The United Nations’ climate change summit kicked off on Sunday in Glasgow, Scotland. Some of the biggest names in world politics — including president Joe Biden and UK prime minister Boris Johnson — are invited to discuss everything from carbon neutrality commitments to new infrastructure that could allow the world to hit the goals laid out in the Paris Agreement.
And to make the long journey, ironically, many of them are resorting to an extremely privileged and polluting form of transportation: private jets. An estimated 400 private planes flew into Glasgow for the event, the BBC reports.
The double standard couldn’t be more obvious. Ahead of voicing their concern about global warming, lawmakers are resorting to a form of transportation responsible for an astonishing amount of carbon pollution, as Gizmodo points out. A mere four hour journey on board a private jet is equivalent to the amount of greenhouse gases being produced by the average European citizen in an entire year.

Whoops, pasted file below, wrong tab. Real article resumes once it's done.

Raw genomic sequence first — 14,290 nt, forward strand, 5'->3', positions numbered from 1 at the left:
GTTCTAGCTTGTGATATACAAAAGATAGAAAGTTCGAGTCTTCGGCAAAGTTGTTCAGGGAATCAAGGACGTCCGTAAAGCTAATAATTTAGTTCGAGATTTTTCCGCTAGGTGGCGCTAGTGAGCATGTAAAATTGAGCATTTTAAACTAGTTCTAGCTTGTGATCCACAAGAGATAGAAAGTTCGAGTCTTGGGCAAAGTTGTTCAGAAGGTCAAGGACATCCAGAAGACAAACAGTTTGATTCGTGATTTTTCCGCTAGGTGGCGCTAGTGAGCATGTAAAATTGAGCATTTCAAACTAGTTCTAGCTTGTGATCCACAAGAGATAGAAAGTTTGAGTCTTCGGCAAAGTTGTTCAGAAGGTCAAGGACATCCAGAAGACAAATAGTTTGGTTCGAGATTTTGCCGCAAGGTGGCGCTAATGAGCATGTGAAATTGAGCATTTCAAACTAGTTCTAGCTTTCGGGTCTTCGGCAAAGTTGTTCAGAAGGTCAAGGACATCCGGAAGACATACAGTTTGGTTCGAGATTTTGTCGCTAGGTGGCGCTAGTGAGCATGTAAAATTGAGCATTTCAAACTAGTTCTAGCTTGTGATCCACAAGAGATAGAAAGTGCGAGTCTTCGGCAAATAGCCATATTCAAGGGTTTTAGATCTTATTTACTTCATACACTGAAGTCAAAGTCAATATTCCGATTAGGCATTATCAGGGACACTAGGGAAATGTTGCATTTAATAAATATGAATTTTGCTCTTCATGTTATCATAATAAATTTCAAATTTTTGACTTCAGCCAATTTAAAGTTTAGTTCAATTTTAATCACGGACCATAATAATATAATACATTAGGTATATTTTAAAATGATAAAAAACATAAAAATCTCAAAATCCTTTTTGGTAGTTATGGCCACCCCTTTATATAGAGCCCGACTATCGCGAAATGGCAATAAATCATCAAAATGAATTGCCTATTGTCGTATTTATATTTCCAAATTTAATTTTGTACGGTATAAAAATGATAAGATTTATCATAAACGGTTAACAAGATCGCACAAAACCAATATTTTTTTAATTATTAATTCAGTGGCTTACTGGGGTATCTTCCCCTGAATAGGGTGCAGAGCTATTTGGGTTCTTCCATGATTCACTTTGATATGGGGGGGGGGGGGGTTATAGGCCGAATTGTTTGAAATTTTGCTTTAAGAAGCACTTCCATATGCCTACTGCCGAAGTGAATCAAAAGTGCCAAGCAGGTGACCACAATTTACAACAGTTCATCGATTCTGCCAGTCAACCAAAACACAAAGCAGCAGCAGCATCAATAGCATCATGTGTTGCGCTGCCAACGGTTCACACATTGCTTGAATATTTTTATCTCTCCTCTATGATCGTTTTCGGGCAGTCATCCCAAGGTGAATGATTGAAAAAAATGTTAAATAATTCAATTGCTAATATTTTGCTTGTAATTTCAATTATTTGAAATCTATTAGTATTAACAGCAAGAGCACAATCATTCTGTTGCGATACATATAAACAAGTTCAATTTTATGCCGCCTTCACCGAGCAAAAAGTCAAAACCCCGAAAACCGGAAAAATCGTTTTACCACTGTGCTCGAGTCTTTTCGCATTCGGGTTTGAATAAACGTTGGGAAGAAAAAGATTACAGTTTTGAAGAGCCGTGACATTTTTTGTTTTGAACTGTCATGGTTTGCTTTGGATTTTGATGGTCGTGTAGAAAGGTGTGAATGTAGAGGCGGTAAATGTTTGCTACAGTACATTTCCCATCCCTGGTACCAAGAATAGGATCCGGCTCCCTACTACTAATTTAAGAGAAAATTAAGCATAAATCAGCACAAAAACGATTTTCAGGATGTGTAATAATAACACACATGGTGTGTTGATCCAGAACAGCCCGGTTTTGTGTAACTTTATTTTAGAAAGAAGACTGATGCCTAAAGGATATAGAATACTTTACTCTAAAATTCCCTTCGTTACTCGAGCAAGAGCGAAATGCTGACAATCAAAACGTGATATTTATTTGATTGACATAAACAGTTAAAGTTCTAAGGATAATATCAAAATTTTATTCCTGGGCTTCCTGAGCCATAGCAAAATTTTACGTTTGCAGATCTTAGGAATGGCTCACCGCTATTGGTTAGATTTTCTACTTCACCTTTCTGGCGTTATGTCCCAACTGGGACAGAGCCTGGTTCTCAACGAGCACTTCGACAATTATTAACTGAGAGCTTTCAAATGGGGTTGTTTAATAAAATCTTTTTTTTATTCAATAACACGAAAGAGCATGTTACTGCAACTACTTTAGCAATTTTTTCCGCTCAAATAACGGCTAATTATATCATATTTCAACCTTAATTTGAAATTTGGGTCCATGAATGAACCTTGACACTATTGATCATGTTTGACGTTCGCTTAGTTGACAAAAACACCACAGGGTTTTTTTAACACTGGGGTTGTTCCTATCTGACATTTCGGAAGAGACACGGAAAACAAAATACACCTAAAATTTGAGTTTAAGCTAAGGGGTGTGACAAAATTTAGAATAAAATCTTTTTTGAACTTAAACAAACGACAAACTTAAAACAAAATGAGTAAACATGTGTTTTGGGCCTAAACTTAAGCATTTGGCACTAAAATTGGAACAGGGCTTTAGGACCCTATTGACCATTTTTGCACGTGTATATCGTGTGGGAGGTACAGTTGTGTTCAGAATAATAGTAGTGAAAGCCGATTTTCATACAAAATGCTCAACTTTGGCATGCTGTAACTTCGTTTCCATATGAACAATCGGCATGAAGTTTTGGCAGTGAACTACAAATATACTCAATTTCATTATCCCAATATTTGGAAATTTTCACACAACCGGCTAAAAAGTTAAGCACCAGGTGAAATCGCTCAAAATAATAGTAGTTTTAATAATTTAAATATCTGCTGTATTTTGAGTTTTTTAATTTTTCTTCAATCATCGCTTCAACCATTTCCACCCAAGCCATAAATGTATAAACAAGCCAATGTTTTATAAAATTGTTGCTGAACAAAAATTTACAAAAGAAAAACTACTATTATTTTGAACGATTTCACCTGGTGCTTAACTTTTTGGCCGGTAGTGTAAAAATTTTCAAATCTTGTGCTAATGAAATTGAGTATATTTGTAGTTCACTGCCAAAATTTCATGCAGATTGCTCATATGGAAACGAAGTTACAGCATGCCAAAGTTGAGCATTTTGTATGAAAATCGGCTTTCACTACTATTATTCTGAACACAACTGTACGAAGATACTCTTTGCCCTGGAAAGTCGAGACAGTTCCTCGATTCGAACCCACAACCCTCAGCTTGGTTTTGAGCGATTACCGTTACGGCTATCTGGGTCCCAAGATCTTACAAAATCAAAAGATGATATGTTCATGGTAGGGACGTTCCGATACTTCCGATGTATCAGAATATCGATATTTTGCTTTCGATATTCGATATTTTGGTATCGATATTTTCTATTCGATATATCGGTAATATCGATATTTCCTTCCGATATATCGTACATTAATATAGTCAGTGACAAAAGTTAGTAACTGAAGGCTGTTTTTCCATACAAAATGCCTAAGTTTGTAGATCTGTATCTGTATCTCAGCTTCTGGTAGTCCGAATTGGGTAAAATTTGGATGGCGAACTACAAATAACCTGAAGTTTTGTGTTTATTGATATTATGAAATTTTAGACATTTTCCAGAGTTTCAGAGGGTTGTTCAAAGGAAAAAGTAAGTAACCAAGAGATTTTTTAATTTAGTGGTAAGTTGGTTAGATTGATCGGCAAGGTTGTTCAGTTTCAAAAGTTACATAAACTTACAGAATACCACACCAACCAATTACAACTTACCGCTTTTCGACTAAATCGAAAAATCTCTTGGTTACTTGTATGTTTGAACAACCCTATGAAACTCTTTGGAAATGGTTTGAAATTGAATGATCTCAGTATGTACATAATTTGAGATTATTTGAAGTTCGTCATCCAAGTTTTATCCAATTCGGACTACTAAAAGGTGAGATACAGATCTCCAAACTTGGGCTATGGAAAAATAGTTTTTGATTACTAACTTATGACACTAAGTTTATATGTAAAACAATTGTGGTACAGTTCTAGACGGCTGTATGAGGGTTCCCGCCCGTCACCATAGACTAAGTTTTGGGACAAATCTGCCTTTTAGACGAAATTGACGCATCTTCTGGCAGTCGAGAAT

During the COP26, Biden and several other heads of state urged their allies to negotiate solutions towards lowering carbon emissions and fossil fuels.
After arriving at Prestwick Airport in Scotland Sunday, Bezos and his partner, Lauren Sanchez, met with the Prince of Wales to discuss climate change on the eve of the UN summit. What an important moment.
What is private jet transportation, ultimately — shameless ignorance, leading to potentially damaging coverage in the media, or justified behavior by in-demand public figures?
Some are arguing the latter.
“Given all of the travel required to get here, it even further increases the pressure on the shoulders of world leaders to make sure it’s worth it,” Scotland’s First Minister Nicola Sturgeon told the BBC.
But to many, that point doesn’t amount to much of an argument. In fact, why fly at all when lawmakers and world leaders can hop on a Zoom conference?
Perhaps it’s time to ban private jet travel outright, as Gizmodo argues — or at least make fliers pay for the extravagant emissions their private air travel is responsible for?